Dodge City, the county seat of Ford county and one of the important cities of southwestern Kansas, is situated a few miles west of the center of the county on the Arkansas river and the main line of the Atchison, Topeka & Santa Fe R. R. It is also the terminus of a division of the Chicago, Rock Island & Pacific that connects with one of the main lines of that system at Bucklin, in the southeastern part of Ford county. The city takes its name from old Fort Dodge (q. v.), which was located about 4 miles below on the same side of the river.
The history of Dodge City begins with the completion of the Atchison, Topeka & Santa Fe railroad to that point in Sept., 1872. About a month before the railroad reached the Arkansas river, the tide of emigration turned toward Dodge City. Buffalo hunters found in the vicinity a profitable field, and in the fall and winter of 1872 thousands of hides were shipped eastward over the new line of road. Other branches of industry were introduced, and the saloonthat apparently inevitable concomitant of a frontier civilizationflourished in all its pristine glory. Among the early comers was a large class of adventurers who had little regard for human life and less for "the majesty of the law." This class was increased in numbers when Dodge City became the objective point of the Texas cattle trade. In fact, within a year or two conditions became so bad that on May 13, 1874, the commissioners of Ford county adopted a resolution to the effect "That any person who is not engaged in any legitimate business, and any person under the influence of intoxicating drinks, and any person who has ever borne arms against the government of the United States, who shall be found within the limits of the town of Dodge City, bearing on his person a pistol, bowie knife, dirk, or other deadly weapon, shall be subject to arrest upon charge of misdemeanor, and upon conviction shall be fined in a sum not exceeding $100, or by imprisonment in the county jail not exceeding three months, or both, at the discretion of the court, and same to take effect from date."
The adoption of this resolution and its enforcement had a tendency to purify the civic atmosphere, but it was several years before Dodge City was entirely purged of its undesirable population. When President Hayes passed through the place in 1879 he declined to leave his coach because of the turbulent crowd on the outside. As late as 1883, a gambler named Short committed some offense against the public welfare and was threatened with lynching. Matters assumed such a serious aspect that Gov. Glick sent Adjt.-Gen. Moonlight to Dodge City and a company of militia was held in readiness at Great Bend to move on short notice to the scene of the trouble, but the adjutant-general succeeded in securing promises to let Short be tried by the courts.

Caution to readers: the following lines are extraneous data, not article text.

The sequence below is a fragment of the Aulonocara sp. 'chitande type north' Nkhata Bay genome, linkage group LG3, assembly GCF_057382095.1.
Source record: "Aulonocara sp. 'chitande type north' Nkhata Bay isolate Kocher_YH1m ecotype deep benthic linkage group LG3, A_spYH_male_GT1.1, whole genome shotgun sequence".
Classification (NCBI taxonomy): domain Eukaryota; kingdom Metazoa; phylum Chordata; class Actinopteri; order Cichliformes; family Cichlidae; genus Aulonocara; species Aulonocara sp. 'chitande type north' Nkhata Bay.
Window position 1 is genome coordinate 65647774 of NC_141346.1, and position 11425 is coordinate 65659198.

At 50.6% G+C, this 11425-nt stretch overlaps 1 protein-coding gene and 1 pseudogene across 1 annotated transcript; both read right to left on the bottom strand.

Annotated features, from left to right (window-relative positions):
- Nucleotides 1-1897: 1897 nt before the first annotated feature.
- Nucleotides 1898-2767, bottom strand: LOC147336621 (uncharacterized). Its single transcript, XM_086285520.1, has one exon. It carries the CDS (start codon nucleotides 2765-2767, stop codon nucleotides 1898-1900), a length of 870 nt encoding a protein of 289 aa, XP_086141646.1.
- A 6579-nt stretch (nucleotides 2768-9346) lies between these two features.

The Dodge City of the present day is as orderly a city as any in the state. It has 3 banks, 2 weekly newspapers (the Globe-Republican and the Journal-Democrat), electric lights, waterworks, a fire department, a fine sewer system, good public schools, an opera house, and its international money order postoffice has one rural route that supplies daily mail to the inhabitants in a large section of the adjacent country. Its manufacturing industries include flour mills, machine shops, an ice plant, etc. The city has a telephone exchange, telegraph and express offices, hotels, and a number of well appointed mercantile houses. A United States land office was established at Dodge City in Feb., 1894; one of the state forestry stations and the state soldiers' home are located in the vicinity, and in 1911 Dodge City was designated by the national government as the site of a postal savings bank. The population in 1910 was 3,214, a gain of 687 during the preceding decade.
SIGNAL SERVICE ON WEATHER BUILDING, DODGE CITY.Pages 523-524 from volume I of Kansas: a cyclopedia of state history, embracing events, institutions, industries, counties, cities, towns, prominent persons, etc. ... / with a supplementary volume devoted to selected personal history and reminiscence. Standard Pub. Co. Chicago : 1912. 3 v. in 4. : front., ill., ports.; 28 cm. Vols. I-II edited by Frank W. Blackmar. Transcribed May 2002 by Carolyn Ward.
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